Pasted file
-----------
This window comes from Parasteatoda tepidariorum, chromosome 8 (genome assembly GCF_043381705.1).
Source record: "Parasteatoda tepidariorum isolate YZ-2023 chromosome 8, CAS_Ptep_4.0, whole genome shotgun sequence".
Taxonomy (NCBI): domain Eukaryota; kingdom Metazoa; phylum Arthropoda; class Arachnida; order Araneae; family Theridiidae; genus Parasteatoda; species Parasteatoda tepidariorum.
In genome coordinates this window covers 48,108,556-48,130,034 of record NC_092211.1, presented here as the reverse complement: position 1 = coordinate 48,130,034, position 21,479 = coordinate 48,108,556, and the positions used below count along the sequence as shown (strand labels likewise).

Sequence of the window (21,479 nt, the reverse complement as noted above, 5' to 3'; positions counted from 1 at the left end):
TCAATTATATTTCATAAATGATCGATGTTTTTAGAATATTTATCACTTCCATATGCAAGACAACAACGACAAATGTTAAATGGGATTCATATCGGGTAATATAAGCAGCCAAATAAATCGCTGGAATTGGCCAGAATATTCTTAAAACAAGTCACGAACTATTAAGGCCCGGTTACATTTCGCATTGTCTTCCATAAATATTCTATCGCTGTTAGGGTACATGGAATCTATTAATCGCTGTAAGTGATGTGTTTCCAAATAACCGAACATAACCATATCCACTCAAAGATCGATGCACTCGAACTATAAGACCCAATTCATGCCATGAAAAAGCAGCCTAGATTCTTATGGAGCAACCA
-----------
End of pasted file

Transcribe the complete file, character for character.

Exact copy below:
This window comes from Parasteatoda tepidariorum, chromosome 8 (genome assembly GCF_043381705.1).
Source record: "Parasteatoda tepidariorum isolate YZ-2023 chromosome 8, CAS_Ptep_4.0, whole genome shotgun sequence".
Taxonomy (NCBI): domain Eukaryota; kingdom Metazoa; phylum Arthropoda; class Arachnida; order Araneae; family Theridiidae; genus Parasteatoda; species Parasteatoda tepidariorum.
In genome coordinates this window covers 48,108,556-48,130,034 of record NC_092211.1, presented here as the reverse complement: position 1 = coordinate 48,130,034, position 21,479 = coordinate 48,108,556, and the positions used below count along the sequence as shown (strand labels likewise).

Sequence of the window (21,479 nt, the reverse complement as noted above, 5' to 3'; positions counted from 1 at the left end):
TCAATTATATTTCATAAATGATCGATGTTTTTAGAATATTTATCACTTCCATATGCAAGACAACAACGACAAATGTTAAATGGGATTCATATCGGGTAATATAAGCAGCCAAATAAATCGCTGGAATTGGCCAGAATATTCTTAAAACAAGTCACGAACTATTAAGGCCCGGTTACATTTCGCATTGTCTTCCATAAATATTCTATCGCTGTTAGGGTACATGGAATCTATTAATCGCTGTAAGTGATGTGTTTCCAAATAACCGAACATAACCATATCCACTCAAAGATCGATGCACTCGAACTATAAGACCCAATTCATGCCATGAAAAAGCAGCCTAGATTCTTATGGAGCAACCA